EECS Special Seminar: Gabriele Farina "Scalable equilibrium computation and learning dynamics for multi-step imperfect-information games"

Speaker: Gabriele Farina , Carnegie Mellon University (CMU)

Date: Wednesday, March 30, 2022

Time: 2:00 PM to 3:00 PM Note: all times are in the Eastern Time Zone

Public: Yes

Location: Grier A

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Host: Costis Daskalakis, EECS & CSAIL

Contact: Fern D Keniston, fern@csail.mit.edu

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Gabriele farina headshot

Reminders to: fern@csail.mit.edu

Reminder Subject: TALK: EECS Special Seminar: Gabriele Farina "Scalable equilibrium computation and learning dynamics for multi-step imperfect-information games"

Abstract:
Computational game theory studies optimal decision making in multi-agent interactions ("games") under imperfect information and strategic behavior. While much work has focused on solving decision-making problems in which all agents act once and simultaneously, I will focus on the more realistic case in which each agent faces a tree-form decision problem with potentially multiple acting points and partial observability ("extensive-form games").

In the first part of the talk, I will give new learning algorithms for agents in extensive-form games. Specifically, I will introduce the current theoretical and practical state-of-the-art algorithms for Nash equilibrium in large two-player zero-sum games. Furthermore, I will discuss the first efficient uncoupled no-regret learning dynamics for extensive-form correlated equilibrium in games with any number of players, closing a long-standing open question.

In the second part of the talk, I will move away from uncoupled learning dynamics to focus on settings in which the agents can explicitly correlate their strategies. I will give the first positive and parameterized complexity results for the problems of learning team-correlated equilibria and computing social-welfare-maximizing correlated equilibria in games with any number of players, as well as the theoretical and practical state-of-the-art algorithms for both problems.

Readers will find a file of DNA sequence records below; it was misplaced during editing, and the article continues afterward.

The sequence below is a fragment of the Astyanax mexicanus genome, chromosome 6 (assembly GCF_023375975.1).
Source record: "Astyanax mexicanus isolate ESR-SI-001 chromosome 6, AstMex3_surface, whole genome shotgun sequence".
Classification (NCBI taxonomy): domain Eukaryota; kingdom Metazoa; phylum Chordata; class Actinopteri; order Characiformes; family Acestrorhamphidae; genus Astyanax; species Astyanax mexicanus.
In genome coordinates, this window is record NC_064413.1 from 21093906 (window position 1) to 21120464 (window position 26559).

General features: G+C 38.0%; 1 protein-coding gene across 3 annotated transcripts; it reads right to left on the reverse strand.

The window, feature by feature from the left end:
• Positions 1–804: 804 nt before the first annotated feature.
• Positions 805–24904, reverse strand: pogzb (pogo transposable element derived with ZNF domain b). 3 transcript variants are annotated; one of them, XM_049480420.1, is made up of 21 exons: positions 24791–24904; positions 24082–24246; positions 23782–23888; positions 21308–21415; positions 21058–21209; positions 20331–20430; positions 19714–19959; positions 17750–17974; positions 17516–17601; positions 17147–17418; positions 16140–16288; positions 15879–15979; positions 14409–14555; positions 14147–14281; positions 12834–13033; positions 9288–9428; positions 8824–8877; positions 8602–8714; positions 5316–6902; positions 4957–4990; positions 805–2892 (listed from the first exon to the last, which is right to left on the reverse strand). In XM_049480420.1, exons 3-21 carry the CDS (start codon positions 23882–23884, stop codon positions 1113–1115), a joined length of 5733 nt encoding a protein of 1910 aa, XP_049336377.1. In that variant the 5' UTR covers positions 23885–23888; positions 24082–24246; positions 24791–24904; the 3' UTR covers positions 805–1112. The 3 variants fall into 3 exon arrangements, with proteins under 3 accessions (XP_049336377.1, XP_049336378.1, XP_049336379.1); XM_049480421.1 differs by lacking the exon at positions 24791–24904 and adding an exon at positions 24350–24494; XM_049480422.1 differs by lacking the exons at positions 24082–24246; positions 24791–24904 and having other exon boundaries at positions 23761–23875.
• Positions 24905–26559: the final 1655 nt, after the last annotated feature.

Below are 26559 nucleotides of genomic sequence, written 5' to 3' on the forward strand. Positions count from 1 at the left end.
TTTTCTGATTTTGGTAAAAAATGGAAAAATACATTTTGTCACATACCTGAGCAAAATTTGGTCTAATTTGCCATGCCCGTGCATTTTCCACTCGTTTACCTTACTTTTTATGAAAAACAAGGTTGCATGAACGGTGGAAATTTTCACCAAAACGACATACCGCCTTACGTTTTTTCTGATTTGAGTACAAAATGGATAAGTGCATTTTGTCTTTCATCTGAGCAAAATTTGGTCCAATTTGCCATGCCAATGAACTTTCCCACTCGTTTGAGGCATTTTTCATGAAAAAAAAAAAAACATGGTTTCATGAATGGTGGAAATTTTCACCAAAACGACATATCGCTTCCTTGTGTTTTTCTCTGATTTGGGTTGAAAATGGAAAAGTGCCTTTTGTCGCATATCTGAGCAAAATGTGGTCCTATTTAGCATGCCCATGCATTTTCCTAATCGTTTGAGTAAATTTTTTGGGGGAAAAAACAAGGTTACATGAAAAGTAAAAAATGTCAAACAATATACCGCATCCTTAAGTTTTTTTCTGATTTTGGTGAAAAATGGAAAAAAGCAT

Finally, in the third part of the talk I will relax the assumption of perfect rationality of the agents, and study the computation of classic subsets of Nash equilibria, called "trembling-hand refinements'', which are robust to mistakes of the players. I will establish positive complexity results in two-player games, and give state-of-the-art algorithms that, for the first time, enable the computation of exact trembling-hand refinements at scale.

Bio:
Gabriele Farina is a Ph.D. candidate in the Computer Science Department at Carnegie Mellon University. His primary research interests focus on learning and optimization methods for sequential decision making and convex-concave saddle point problems, with applications to equilibrium finding in games. In the past, he has also worked on optimization algorithms for kidney exchange and ad allocation. He is a recipient of a NeurIPS best paper award, and
is a Facebook Fellow in the area of economics and computer science.

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Created by Fern D Keniston Email at Tuesday, March 29, 2022 at 9:39 AM.